Finding My Way
Despite popular opinion, I didn’t enter Stanford with a clear idea of what I wanted to do for the rest of my life. Instead, I found myself unsure of how to proceed, and I felt pulled in a million different directions. Everyone told me to venture into STEM, but was Engineering for me? I never took a Philosophy course, but did that mean that the Humanities were off-limits? Questions like these buzzed around my head nonstop as Move-in Day drew near. No one seemed to have the answers, and I felt even more isolated as the first day of college approached. Finally, the big day arrived. Yet even after Orientation, I was still engaged in this internal conflict to decide what major was truly best for me.
Fall Quarter just seemed to exacerbate the issue entirely. My class schedule was all over the map: Chemistry, Calculus, Law, Advising, & Material Science. While it seemed everyone around me had their lives perfectly planned out, I struggled with how to proceed. Existential Crisis Level was well over 9000. But as time progressed I began to notice something striking in my conversations with peers. No matter how perfect they appeared to be, I realized that almost none of the Frosh I knew actually had their lives figured out! We were all participants in this grand social experiment, officially known as college, where we were continually pushed to our limits in order to discover who we truly are.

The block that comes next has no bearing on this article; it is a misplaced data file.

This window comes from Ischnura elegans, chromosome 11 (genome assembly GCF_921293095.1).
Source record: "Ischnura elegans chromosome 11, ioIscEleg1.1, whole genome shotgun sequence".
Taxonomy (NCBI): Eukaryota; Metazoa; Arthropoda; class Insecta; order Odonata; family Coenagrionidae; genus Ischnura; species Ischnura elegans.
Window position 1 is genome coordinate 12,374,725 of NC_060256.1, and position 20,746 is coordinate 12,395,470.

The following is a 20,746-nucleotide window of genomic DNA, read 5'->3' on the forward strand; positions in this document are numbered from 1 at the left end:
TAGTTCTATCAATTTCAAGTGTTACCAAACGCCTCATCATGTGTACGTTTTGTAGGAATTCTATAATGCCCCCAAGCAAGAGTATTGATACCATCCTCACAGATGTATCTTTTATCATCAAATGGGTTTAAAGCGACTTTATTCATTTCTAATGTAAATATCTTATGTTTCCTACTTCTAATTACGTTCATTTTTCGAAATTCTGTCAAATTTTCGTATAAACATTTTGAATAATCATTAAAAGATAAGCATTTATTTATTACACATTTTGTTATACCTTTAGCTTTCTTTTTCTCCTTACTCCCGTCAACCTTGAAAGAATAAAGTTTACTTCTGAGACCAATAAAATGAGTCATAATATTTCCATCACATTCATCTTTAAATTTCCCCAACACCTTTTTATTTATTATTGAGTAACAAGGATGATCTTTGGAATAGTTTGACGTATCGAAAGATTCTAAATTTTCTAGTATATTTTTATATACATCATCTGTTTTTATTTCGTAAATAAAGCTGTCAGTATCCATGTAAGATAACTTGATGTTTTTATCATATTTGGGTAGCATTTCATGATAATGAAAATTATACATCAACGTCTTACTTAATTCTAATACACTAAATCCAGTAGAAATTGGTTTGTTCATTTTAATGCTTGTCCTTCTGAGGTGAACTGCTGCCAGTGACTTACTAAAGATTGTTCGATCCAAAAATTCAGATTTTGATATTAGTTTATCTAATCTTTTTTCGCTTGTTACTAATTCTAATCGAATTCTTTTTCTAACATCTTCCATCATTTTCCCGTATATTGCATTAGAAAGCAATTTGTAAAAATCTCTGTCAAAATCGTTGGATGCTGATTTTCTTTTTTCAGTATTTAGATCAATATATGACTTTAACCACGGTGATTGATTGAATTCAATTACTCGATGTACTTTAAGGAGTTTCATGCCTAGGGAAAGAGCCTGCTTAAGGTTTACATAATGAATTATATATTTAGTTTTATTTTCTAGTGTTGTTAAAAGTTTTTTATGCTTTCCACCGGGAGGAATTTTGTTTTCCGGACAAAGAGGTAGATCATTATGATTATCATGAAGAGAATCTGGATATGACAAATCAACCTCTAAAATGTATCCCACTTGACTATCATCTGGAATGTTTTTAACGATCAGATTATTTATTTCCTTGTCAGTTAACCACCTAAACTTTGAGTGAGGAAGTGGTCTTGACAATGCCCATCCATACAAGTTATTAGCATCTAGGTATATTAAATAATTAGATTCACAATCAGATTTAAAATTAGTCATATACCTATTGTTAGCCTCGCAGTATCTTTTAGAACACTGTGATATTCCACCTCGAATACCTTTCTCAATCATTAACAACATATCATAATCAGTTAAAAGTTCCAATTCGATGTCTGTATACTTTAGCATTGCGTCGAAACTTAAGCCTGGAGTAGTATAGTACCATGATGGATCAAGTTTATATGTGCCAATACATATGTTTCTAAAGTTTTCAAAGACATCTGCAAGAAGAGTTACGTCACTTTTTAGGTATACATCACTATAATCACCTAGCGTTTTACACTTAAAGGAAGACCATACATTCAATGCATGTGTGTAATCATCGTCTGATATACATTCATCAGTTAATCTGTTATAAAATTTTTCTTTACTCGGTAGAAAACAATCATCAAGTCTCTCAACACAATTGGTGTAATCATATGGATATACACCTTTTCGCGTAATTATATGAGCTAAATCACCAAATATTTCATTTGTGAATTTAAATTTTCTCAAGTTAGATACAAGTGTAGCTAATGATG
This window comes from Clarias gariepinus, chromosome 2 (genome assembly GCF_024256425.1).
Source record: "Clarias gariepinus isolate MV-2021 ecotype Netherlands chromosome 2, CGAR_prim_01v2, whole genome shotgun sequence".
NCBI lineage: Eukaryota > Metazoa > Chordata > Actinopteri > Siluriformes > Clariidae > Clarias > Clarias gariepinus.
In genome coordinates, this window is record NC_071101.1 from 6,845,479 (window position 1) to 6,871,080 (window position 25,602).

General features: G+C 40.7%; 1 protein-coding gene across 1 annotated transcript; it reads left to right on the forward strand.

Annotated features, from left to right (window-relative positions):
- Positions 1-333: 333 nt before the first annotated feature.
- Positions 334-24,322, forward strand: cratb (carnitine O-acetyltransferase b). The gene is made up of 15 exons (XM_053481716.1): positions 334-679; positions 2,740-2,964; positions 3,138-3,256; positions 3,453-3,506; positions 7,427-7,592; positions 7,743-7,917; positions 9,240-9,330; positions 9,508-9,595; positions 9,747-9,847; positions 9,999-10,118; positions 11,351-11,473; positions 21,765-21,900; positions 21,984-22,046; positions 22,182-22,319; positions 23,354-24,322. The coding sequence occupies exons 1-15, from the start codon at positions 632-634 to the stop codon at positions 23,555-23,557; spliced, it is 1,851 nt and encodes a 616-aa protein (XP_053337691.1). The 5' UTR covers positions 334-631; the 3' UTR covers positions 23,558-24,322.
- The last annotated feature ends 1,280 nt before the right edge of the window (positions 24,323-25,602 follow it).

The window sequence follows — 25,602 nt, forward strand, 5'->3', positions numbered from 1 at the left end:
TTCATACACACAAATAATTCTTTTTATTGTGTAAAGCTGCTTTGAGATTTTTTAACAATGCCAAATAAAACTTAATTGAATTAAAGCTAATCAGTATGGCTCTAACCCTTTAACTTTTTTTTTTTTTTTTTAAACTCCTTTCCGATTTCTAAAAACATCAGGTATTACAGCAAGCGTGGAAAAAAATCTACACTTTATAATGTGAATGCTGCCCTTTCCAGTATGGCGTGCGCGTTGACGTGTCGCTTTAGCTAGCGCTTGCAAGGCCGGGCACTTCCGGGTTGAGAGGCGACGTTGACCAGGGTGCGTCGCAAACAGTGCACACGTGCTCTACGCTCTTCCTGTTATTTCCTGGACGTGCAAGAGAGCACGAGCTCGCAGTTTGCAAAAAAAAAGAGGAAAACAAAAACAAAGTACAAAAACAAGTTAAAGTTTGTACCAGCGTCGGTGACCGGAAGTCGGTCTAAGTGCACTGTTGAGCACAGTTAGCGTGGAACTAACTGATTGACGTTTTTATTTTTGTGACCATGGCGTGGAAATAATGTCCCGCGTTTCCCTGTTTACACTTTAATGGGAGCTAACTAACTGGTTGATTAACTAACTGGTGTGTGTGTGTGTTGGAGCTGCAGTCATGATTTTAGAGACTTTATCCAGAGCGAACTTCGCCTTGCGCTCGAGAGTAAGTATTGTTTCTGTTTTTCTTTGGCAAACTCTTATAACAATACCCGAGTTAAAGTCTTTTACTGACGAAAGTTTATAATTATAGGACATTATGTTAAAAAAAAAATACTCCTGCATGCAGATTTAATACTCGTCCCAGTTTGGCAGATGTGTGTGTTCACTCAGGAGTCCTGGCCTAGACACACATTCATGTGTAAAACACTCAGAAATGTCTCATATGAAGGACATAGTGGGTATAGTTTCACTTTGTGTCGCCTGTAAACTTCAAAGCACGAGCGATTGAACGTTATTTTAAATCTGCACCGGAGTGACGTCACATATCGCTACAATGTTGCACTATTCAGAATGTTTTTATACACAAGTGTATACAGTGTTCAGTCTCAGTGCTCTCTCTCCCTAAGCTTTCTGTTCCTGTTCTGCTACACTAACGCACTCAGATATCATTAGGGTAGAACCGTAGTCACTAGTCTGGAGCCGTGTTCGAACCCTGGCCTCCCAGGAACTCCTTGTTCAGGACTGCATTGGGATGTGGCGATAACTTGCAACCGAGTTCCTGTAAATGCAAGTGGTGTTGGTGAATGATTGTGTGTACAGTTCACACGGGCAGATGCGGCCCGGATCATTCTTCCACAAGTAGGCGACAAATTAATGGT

There is no magic panacea for indecisiveness, and for each person the path will be different. For me, it consisted of changing my degree plans approximately twice a month until Spring Quarter. I explored everything from Biomechanical Engineering to Economics and all the majors in between. I allowed myself to take classes that *gasp* actually interested me instead of those that I “should be taking”. As I ventured down these different paths, I became more confident in myself. By the end of my Frosh year, I realized that my love for problem-solving and my desire to be tackle unprecedented problems led me straight to Mechanical Engineering.
Although I don’t want to end up working in a traditional engineering role, I truly believe that Mechanical Engineering is the major for me. I now aspire to work in an Operations Management role in either the Health or Energy Industry, a position that doesn’t seem fit for someone with my major. But if my unorthodox journey through Frosh year has taught me anything, it is that there isn’t one correct path in life. Don’t feel pressured to enter a major that many deem to be required for certain fields; pursue something that brings you joy and make that major work for you. Not to get all philosophical, but your major doesn’t define your destiny! No matter where you are on the spectrum of “Certainty about Life Decisions”, it’s going to be fine. Enjoy your time here and don’t fret about nonexistent issues. It’ll all make sense in the end.
Class of 2020